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Embodying Islam: Nadiah Mohajir works to better Muslims’ sexual health and relationships

Mohajir's nonprofit, HEART, was conceived as a 'third space' — not the home and not the mosque — that provides muslims the safety and openness they need to discuss issues about their bodies, while honoring Muslim traditions.

Nadiah Mohajir, Co-founder and Co-Executive Director for HEART Women & Girls. Photo courtesy of HEART

(RNS) — Many religious communities struggle to discuss sex in a way that is both grounded in tradition and affirming of their members’ modern experience of love, attraction and gender. What is the cultural custom of a faith, and what is a religious requirement? What are norms, and what are mandates?

It’s no small feat when faith leaders are successful in creating a safe space for these kinds of intimate conversations, especially, perhaps, faith communities that struggle with talking about sex openly. 

More than a decade ago, Nadiah Mohajir, a Pakistani American Muslim and a consultant at the U.S. Department of Health and Human Services in her native Chicago, began to see the extent to which fellow Muslims needed culturally aware information about healthy relationships, sexually transmitted infections and pregnancy. Long a confidant for friends dealing with such issues, she saw a deep unmet need for a place where Muslims could talk about sexual health as well as gender-based violence.

“When you go to public school, your teachers don’t have that conversation about faith,” said Mohajir in a recent interview, “and when you go to Islamic school your teachers may touch upon puberty or menstruation or even relationships, but they’ll do it from a way where they’re focused strictly (on) hygiene. They don’t really talk about relationships and dating and consent, because we’re technically not supposed to be having sex until we’re married.”

After some initial pilot programs, Mohajir founded HEART, now a national nonprofit that works to, as its website says, “promote sexual health, uproot gendered violence and advance reproductive justice by establishing choice and access for the most impacted Muslims.”

HEART was conceived as a “third space” — not the home and not the mosque — that provides muslims the safety and openness they need to discuss issues about their bodies, while honoring Muslim traditions.

“We’re just going to talk about it all,” said Mohajir, “and we’re going to do it in a way that’s still aligned with our faith. Many of our participants have shared with us that our programs and workshops have deepened their faith and deepened their understanding of Islam.”

Those participants now number in the thousands from across the country. They have not only taken counsel from its staff, but built supportive relationships with each other. 

She is careful to say that HEART doesn’t bear the “religious authority of scholars.” Rather, its staff and organizers invite women into a “deeper dive into our tradition,” Mohajir said. “We’re not here to debate religious law, but we acknowledge that faith and sexuality intersect.” Its programs focus on small groups, active participation and the open sharing of individual experiences.

Nor does HEART discuss sex and other personal choices in terms of the common binary of  “good Muslims” and “bad Muslims.”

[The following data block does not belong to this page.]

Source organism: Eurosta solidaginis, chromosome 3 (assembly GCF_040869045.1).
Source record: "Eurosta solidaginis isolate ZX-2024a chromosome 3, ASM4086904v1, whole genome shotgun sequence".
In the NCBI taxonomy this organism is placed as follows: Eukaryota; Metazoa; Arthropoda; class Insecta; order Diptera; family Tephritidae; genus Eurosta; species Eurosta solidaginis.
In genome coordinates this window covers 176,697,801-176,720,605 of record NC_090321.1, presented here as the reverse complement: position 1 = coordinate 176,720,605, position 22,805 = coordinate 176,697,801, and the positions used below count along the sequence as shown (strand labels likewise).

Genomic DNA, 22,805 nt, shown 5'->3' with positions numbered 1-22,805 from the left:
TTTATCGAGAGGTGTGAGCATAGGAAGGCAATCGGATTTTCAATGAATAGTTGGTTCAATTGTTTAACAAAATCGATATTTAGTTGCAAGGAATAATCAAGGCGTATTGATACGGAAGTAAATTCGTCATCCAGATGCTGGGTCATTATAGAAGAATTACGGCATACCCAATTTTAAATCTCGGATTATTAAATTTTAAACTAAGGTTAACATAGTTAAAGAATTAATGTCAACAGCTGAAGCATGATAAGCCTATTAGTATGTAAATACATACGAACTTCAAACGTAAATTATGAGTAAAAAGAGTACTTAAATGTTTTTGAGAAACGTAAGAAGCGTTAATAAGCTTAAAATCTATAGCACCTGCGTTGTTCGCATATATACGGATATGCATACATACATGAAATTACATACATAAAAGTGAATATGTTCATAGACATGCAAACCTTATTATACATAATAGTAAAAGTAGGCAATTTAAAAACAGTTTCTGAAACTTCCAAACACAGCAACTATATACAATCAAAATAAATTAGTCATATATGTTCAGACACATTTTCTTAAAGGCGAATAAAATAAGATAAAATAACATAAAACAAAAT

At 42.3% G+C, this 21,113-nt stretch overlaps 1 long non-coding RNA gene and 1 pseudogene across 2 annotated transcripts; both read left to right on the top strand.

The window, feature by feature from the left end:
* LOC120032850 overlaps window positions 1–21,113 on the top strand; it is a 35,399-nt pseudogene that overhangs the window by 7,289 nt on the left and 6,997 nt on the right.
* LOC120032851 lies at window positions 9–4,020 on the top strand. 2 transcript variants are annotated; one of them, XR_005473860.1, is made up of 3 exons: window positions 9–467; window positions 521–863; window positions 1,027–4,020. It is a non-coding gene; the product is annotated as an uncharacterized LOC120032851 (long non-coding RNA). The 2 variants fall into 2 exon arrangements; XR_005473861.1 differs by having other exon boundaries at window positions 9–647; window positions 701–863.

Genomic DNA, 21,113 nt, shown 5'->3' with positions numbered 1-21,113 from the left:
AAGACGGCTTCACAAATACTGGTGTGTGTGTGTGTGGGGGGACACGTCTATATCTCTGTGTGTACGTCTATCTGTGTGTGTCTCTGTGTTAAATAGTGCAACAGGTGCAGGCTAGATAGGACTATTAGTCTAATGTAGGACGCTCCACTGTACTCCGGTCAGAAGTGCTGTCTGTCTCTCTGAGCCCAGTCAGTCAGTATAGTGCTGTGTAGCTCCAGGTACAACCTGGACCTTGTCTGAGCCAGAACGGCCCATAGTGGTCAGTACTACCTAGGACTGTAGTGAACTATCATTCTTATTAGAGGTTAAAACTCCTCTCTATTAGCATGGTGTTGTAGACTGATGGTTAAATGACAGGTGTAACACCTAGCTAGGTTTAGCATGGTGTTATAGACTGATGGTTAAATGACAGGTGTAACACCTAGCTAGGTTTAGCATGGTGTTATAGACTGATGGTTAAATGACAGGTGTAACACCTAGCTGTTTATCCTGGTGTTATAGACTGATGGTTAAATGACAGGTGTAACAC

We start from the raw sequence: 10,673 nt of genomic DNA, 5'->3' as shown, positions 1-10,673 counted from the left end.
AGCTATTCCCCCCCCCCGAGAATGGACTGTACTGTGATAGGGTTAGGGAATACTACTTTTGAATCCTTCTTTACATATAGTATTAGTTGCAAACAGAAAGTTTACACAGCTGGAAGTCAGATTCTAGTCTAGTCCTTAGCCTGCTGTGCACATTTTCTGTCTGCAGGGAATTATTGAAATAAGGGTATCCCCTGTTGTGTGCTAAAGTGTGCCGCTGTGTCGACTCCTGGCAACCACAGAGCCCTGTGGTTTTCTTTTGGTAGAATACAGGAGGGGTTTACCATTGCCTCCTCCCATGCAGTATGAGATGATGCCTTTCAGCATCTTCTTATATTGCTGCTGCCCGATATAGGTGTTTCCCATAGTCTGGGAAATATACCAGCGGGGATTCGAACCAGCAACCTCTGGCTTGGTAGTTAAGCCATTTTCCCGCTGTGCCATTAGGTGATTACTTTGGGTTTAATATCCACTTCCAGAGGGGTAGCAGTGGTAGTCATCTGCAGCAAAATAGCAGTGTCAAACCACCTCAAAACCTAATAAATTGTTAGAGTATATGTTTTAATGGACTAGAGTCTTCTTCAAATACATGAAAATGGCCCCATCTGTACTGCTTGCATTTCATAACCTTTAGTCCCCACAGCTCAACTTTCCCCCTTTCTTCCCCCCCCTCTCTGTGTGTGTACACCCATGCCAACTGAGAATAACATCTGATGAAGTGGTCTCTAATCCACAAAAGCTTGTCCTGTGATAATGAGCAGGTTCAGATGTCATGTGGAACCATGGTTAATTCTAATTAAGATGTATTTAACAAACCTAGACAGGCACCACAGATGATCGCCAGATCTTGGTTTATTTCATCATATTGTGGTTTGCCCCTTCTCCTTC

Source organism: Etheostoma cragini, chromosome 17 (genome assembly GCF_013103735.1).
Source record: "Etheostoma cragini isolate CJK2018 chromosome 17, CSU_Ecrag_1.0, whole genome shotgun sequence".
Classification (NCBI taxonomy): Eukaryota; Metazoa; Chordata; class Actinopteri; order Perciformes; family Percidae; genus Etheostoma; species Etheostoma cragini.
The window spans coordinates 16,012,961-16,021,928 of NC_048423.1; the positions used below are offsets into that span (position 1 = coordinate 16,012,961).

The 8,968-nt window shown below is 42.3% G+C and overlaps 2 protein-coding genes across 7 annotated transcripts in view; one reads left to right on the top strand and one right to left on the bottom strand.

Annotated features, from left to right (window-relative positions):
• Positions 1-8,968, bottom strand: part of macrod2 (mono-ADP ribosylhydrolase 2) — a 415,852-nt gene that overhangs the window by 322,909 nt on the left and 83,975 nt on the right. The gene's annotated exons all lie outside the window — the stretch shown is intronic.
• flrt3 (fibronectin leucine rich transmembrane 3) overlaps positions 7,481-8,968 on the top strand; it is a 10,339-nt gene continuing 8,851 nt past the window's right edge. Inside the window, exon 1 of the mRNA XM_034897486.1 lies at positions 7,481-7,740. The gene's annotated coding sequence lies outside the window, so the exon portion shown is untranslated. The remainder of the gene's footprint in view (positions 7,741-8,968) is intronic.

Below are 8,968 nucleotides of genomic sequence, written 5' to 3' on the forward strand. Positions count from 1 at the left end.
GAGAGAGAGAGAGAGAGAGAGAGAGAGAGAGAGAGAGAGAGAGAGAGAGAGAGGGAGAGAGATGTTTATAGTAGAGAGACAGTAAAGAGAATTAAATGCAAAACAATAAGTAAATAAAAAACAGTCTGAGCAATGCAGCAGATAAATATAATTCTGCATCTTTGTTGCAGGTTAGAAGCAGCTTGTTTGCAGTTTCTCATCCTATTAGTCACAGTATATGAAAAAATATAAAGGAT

“We don’t want to play that game,” Mohajir said, “and instead affirm that if you identify as a Muslim, you’re welcome, because you need to access the same information as everyone else. Regardless of your identity, your orientation, or your religious practices as a Muslim, you have a place here. In many ways, this is an affirmation of faith.”

Mohajir said that this stance is in keeping with Islamic tradition. “Islamic law… and Islamic tradition,” she said, “are not as narrow as people think,” noting that the Scriptures that form Islam’s moral code “have been interpreted by thousands of people for a millennium and a half.”

Mohajir urges HEART’s clients to venture into minority opinions on Islamic tradition and its dialogue with the thought championed by the majority. “There are always dominant understandings of certain religious law, but … we lift up the non-dominant — notably understandings of Islam … written and interpreted by amazing women.”

She stresses that HEART never tells Muslims what to believe or do. Instead, her staff encourages Muslims to reflect on how their beliefs inform their attitudes to think more critically about the decisions that they make. Islam, they say, should be a resource of wisdom that they draw upon “from a place of their empowerment, not shame and stigma.”

Participants in HEART’s “small group work around case studies and personal experiences,” she said, and can often “rekindle their interest in finding a new sort of connection to this faith that they initially thought, maybe, they no longer belonged.”

HEART engages a far wider swath of Muslims than many mosques and community organizations — people Mohajir calls “Muslims living on the margins.”

“By that I mean survivors (of sexual violence and relationship violence), LGBTQ people and those who have experienced pregnancy loss or abortion,” Mohajir clarified. “It’s not uncommon for Muslim spaces to have cultures of shame and blame around those experiences and identities. And, as a result, a lot of those folks feel iced out.”

HEART’s safe space, rooted in compassion and belonging, has also, in this sense, made Islam a safe space again. “It reconnects people to community and helps them feel like a part of Islam once again,” said Mohajir. “We’ve been able to help people recreate connection and give them the permission to identify as a Muslim — along with however else they identify as human beings.”

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